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Mexican truckers also have concerns

September 14, 2007|From the Associated Press

MEXICO CITY — A private organization representing most of Mexico's freight haulers demanded Thursday that the government suspend a pilot program allowing long-haul trucks from the U.S. and Mexico to operate deep inside the other country, saying it leaves Mexican truckers at a competitive disadvantage.

Tirso Martinez, president of the group known by its Spanish acronym Canacar, said Mexico's Transportation Department had not resolved traffic bottlenecks for Mexican trucks trying to cross the U.S. border and lacked the personnel to enforce a provision prohibiting U.S. truckers from carrying domestic Mexican cargo, among other issues.

"The Mexican government has not negotiated the conditions that will permit freight haulers to compete on equal terms with its counterparts in the United States," Martinez said at a news conference. "Therefore, we demand that the Transportation Department suspend the launch of this pilot program . . . because it is not prepared to carry it out."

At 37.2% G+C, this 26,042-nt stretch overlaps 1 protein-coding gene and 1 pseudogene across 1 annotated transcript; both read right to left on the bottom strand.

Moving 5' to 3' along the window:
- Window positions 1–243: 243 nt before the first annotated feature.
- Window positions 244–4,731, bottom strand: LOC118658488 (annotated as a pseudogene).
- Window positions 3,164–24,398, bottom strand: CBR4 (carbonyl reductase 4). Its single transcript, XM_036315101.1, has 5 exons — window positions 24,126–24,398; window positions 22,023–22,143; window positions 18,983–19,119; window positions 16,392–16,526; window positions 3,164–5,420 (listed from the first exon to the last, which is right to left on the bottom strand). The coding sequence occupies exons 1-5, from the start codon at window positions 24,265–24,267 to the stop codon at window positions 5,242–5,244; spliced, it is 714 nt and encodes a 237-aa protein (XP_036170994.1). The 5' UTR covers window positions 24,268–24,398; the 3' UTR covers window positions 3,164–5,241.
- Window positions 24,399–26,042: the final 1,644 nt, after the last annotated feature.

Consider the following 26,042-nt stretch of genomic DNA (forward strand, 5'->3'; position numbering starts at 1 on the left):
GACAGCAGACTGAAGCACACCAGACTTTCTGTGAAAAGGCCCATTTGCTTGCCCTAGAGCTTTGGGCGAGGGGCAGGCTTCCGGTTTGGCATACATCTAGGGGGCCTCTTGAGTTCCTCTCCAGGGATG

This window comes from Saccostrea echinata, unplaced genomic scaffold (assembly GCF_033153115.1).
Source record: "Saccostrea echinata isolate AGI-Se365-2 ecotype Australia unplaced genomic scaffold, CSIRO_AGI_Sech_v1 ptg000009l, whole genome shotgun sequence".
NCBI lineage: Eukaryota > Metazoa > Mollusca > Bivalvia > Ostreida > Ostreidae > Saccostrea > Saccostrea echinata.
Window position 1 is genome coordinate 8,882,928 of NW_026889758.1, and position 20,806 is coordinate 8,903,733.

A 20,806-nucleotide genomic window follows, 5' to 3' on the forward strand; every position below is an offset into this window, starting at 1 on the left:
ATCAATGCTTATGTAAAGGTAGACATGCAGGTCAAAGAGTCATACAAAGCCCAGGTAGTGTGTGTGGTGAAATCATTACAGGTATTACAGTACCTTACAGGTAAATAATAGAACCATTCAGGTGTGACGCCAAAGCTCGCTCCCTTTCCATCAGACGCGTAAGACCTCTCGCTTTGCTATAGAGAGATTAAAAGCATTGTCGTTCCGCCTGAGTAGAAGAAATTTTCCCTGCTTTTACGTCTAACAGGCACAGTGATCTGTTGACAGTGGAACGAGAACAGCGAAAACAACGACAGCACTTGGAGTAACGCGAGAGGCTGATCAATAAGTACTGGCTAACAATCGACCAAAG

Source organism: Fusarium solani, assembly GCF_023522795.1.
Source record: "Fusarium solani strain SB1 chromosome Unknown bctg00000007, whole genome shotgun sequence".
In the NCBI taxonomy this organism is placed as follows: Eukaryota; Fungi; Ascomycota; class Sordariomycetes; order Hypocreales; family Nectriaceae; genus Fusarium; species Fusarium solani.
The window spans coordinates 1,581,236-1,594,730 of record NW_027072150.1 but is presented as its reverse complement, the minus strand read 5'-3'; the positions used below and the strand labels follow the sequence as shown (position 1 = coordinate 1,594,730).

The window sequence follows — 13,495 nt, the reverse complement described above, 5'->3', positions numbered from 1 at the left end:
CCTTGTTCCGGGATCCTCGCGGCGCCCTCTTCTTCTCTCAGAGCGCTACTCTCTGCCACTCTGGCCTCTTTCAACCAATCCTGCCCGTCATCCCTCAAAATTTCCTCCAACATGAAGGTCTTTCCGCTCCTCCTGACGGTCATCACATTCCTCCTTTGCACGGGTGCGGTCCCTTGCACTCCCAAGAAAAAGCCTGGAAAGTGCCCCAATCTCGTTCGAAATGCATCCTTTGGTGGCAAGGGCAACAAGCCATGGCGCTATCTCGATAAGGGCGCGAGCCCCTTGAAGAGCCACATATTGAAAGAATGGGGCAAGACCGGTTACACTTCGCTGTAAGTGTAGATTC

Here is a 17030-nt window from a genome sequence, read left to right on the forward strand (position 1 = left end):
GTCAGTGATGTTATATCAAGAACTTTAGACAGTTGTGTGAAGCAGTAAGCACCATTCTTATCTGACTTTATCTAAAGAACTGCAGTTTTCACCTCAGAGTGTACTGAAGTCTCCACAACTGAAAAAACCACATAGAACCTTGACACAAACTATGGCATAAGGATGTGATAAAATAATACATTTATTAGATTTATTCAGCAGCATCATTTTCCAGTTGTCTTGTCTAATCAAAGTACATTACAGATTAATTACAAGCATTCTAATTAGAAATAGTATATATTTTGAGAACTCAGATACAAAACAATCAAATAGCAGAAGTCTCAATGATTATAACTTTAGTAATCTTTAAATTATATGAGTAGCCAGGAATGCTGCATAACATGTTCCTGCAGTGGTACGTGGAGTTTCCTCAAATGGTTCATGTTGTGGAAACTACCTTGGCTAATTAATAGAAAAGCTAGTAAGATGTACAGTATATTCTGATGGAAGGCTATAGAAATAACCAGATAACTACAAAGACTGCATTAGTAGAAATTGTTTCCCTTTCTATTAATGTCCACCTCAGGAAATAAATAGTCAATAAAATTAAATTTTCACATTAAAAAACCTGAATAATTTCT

Until last week, Mexican trucks were restricted to a narrow commercial zone along the border. The pilot program is gradually allowing up to 100 Mexican carriers to send their trucks on U.S. roadways. The Mexican government also has committed itself to allowing trucks from as many as 100 U.S. companies to travel anywhere in Mexico.

The program is also encountering stiff opposition in the U.S.

The U.S. Senate on Tuesday approved a measure to prohibit the Transportation Department from spending money on the pilot program. The measure is part of a $106-billion transportation and housing spending bill that the Senate is to vote on soon. The House approved a similar provision in July.

The Teamsters union argues that Mexican trucks are not safe for U.S. highways.

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